Excerpted with permission from "Managing and Motivating Contact Center Employees" by Malcolm Carlaw, Peggy Carlaw, Vasudha K. Deming and Kurt Friedmann. Published by McGraw-Hill, December, 2002, ISBN 0071428925. ©2003. For more information about this book and similar titles, visit McGraw-Hill. Visit Amazon.com to purchase.
Managing the Mood in Your Contact Center: How to Lift Morale
Why is Morale so Important?
Guidelines to call center morale and motivation
Here's What We Know
- The manager sets the tone for the entire department.
- Morale is contagious.
- Different things motivate different people.
- Environmental conditions affect morale.
- Motivations change.
- There's no magic formula or 100 percent guaranteed approach to creating high morale.
- Maintaining high morale is as much about caring as it is about caution.
- When employees' needs are met, they tend to be willing to do what you ask -- and more.
- Increasing morale makes good business sense.
It's not impossible to have high productivity and decent bottom-line results in an environment where morale is low, but it is unlikely. As you'll see throughout this book, our approach is that you should care about how your call center employees feel, if for no other reason than because it's the right thing to do. But if you're not yet a convert to that way of thinking and that style of management, we've got some other good reasons for you to care about morale.
High morale in a contact center environment can lead to:
- Increased job satisfaction
- Lower turnover rates
- Higher productivity
- Reduced absenteeism
- Higher ownership of customer concerns
- Less job-related stress
- Increased identification with the company's mission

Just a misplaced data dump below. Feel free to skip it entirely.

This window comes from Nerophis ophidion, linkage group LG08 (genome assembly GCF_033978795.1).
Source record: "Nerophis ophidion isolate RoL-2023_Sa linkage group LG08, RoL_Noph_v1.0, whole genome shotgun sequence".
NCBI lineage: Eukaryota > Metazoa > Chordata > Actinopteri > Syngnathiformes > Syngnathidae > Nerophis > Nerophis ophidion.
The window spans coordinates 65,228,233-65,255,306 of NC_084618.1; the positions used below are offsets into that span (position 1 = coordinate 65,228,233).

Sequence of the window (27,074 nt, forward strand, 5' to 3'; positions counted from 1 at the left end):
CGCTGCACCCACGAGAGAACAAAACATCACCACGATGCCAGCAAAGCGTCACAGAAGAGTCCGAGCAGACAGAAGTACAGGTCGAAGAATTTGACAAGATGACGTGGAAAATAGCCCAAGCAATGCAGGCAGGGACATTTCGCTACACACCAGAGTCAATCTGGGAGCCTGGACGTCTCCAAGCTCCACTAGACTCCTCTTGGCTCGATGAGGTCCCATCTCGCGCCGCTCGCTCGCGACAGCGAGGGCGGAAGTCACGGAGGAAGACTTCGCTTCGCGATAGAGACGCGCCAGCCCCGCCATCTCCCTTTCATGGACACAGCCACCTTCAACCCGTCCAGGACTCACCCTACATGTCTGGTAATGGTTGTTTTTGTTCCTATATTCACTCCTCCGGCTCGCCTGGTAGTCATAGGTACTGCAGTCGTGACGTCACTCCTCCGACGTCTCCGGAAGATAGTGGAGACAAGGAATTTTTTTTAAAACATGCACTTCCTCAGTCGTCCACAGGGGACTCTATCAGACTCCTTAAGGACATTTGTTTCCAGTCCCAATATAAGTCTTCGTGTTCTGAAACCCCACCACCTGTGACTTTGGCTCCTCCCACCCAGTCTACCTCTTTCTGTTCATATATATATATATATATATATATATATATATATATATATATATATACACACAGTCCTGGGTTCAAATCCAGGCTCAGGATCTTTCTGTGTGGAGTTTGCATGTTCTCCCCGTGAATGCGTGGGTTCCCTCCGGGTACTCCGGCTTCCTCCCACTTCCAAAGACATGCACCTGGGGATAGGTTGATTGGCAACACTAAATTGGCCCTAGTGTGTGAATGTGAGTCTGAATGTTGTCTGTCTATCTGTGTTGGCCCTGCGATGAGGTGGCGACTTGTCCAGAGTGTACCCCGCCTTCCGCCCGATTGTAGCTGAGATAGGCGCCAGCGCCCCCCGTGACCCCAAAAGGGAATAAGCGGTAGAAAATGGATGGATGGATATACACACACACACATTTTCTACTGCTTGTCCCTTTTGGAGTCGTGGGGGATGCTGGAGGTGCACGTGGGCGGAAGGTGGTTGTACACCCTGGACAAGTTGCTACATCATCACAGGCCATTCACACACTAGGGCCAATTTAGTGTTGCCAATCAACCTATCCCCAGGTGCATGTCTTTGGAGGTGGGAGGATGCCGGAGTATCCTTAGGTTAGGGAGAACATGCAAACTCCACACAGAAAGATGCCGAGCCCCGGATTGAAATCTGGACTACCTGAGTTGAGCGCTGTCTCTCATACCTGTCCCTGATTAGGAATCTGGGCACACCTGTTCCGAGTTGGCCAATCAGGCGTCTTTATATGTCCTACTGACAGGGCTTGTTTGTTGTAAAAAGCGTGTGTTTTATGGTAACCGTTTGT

- Higher customer satisfaction
- Increased customer loyalty
- Strong "ambassadorship" (for example, through referrals) from your employees to their family, friends, and acquaintances
It's good for you, it's good for them, it's good for the bottom line. In a survey conducted by David H. Maister, the author of Practice What You Preach, it was found that happy divisions outperformed unhappy ones by as much as 42 percent. What's more, just think of all the time, effort, and expense of hiring and training new call center employees that could be saved if you could just keep your current employees happy!
You Know It When You See It
High morale doesn't necessarily mean an absence of tensions, disagreements, or challenges. These are -- and probably should be -- present in any dynamic working environment. And it doesn't necessarily mean a complaint-free workplace. As we've all experienced at one time or another, complaints are often good ideas having a bad day. The morale of your call center will be conveyed to customers through the words, actions and attitude of your frontline employees.
However, when morale is high, the team invests its time and energy in finding solutions rather than creating problems. Employees show respect for one another even if they disagree. Despite the inevitable challenges of working life, in a high-morale environment employees take pride in what they do and as a result give their best effort. They go the extra mile for the team or for the customer. They look forward to coming to work and they attempt to make the workplace an enjoyable environment for themselves and others.
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